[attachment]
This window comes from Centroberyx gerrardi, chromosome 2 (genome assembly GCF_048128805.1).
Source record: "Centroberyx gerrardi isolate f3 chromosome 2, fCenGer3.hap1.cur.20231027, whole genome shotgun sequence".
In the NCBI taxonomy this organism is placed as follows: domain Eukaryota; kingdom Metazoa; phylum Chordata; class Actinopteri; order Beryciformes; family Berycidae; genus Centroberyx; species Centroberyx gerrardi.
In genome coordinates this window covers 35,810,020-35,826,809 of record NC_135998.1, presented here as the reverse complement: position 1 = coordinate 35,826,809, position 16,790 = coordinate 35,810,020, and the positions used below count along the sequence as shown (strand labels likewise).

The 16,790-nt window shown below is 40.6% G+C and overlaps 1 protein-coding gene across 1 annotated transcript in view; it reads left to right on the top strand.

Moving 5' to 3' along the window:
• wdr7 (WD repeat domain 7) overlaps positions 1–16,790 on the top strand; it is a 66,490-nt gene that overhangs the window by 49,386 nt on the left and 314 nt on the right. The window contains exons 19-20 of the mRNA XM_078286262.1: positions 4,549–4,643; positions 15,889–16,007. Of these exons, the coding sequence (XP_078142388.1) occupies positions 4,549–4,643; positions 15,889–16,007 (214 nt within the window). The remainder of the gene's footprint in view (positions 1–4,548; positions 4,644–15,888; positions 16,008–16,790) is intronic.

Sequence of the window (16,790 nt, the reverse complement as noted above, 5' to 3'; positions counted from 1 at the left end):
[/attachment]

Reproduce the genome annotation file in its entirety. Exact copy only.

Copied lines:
This window comes from Centroberyx gerrardi, chromosome 2 (genome assembly GCF_048128805.1).
Source record: "Centroberyx gerrardi isolate f3 chromosome 2, fCenGer3.hap1.cur.20231027, whole genome shotgun sequence".
In the NCBI taxonomy this organism is placed as follows: domain Eukaryota; kingdom Metazoa; phylum Chordata; class Actinopteri; order Beryciformes; family Berycidae; genus Centroberyx; species Centroberyx gerrardi.
In genome coordinates this window covers 35,810,020-35,826,809 of record NC_135998.1, presented here as the reverse complement: position 1 = coordinate 35,826,809, position 16,790 = coordinate 35,810,020, and the positions used below count along the sequence as shown (strand labels likewise).

The 16,790-nt window shown below is 40.6% G+C and overlaps 1 protein-coding gene across 1 annotated transcript in view; it reads left to right on the top strand.

Moving 5' to 3' along the window:
• wdr7 (WD repeat domain 7) overlaps positions 1–16,790 on the top strand; it is a 66,490-nt gene that overhangs the window by 49,386 nt on the left and 314 nt on the right. The window contains exons 19-20 of the mRNA XM_078286262.1: positions 4,549–4,643; positions 15,889–16,007. Of these exons, the coding sequence (XP_078142388.1) occupies positions 4,549–4,643; positions 15,889–16,007 (214 nt within the window). The remainder of the gene's footprint in view (positions 1–4,548; positions 4,644–15,888; positions 16,008–16,790) is intronic.

Sequence of the window (16,790 nt, the reverse complement as noted above, 5' to 3'; positions counted from 1 at the left end):